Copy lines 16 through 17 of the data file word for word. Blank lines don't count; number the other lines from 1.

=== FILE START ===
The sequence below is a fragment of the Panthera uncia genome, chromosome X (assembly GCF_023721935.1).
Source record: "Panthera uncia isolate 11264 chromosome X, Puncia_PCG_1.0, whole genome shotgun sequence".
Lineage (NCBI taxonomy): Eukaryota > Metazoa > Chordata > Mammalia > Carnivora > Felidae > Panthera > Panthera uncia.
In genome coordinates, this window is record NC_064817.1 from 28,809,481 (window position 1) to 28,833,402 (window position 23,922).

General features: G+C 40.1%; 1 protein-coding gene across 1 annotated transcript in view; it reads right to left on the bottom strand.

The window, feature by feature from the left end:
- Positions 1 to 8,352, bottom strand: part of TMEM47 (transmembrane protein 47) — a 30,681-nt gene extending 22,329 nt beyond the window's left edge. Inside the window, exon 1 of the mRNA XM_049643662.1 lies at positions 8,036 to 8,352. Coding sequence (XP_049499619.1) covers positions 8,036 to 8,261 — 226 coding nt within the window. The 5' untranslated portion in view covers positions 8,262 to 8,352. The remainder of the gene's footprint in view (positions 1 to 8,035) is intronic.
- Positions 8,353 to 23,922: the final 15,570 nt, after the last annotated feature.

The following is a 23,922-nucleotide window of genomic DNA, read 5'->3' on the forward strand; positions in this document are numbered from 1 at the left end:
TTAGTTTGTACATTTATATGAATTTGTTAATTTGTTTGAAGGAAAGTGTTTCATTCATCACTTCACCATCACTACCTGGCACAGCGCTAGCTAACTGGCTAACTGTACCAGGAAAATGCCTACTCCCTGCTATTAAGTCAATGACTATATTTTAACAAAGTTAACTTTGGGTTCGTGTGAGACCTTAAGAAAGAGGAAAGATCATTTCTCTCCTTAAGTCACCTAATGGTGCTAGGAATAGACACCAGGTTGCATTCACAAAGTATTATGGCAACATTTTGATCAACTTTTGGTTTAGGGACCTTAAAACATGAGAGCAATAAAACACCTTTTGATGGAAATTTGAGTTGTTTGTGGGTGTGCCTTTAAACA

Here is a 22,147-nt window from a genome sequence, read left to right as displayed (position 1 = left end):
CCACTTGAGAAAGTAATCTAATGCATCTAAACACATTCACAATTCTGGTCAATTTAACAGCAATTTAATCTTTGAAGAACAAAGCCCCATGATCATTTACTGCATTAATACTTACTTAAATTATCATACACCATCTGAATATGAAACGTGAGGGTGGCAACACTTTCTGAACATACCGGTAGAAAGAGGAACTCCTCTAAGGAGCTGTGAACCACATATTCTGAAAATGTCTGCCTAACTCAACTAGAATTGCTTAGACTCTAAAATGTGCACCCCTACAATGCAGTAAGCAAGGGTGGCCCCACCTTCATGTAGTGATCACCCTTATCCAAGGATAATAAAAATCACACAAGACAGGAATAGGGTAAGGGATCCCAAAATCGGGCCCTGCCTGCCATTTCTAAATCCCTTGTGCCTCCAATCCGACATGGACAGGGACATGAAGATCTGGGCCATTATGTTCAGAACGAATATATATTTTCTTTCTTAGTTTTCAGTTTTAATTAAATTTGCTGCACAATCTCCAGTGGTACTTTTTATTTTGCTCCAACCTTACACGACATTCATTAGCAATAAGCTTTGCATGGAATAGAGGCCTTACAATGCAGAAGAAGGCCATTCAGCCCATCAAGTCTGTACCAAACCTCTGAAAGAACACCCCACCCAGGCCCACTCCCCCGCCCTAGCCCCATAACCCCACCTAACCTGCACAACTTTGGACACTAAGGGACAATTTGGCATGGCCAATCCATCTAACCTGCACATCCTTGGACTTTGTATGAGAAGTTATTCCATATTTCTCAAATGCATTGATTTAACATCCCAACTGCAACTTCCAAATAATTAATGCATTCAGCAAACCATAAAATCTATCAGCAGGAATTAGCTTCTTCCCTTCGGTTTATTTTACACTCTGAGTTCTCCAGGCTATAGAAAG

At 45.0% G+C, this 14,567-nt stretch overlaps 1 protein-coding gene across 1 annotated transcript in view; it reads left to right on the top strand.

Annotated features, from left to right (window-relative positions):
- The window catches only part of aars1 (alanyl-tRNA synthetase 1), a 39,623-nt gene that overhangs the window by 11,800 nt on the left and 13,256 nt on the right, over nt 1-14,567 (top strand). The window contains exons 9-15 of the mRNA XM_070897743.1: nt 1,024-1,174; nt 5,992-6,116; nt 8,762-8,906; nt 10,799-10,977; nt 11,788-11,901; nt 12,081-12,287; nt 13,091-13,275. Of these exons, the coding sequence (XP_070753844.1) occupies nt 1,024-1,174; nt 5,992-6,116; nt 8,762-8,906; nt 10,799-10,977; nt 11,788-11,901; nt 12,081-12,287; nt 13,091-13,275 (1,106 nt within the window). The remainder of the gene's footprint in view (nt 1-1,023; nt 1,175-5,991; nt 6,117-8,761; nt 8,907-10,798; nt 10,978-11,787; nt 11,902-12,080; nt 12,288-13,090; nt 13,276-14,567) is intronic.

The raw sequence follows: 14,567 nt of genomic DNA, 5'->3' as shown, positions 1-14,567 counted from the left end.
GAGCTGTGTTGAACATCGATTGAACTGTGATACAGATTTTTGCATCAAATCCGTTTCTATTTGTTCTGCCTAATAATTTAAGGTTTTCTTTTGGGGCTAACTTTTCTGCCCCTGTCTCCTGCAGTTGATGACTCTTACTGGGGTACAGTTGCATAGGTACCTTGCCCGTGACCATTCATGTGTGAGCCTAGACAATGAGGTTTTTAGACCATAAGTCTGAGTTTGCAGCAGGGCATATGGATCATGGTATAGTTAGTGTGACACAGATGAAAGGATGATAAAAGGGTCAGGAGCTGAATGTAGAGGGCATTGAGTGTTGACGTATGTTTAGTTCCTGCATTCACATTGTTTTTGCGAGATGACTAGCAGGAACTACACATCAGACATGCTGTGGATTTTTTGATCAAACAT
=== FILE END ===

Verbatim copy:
The raw sequence follows: 14,567 nt of genomic DNA, 5'->3' as shown, positions 1-14,567 counted from the left end.
GAGCTGTGTTGAACATCGATTGAACTGTGATACAGATTTTTGCATCAAATCCGTTTCTATTTGTTCTGCCTAATAATTTAAGGTTTTCTTTTGGGGCTAACTTTTCTGCCCCTGTCTCCTGCAGTTGATGACTCTTACTGGGGTACAGTTGCATAGGTACCTTGCCCGTGACCATTCATGTGTGAGCCTAGACAATGAGGTTTTTAGACCATAAGTCTGAGTTTGCAGCAGGGCATATGGATCATGGTATAGTTAGTGTGACACAGATGAAAGGATGATAAAAGGGTCAGGAGCTGAATGTAGAGGGCATTGAGTGTTGACGTATGTTTAGTTCCTGCATTCACATTGTTTTTGCGAGATGACTAGCAGGAACTACACATCAGACATGCTGTGGATTTTTTGATCAAACAT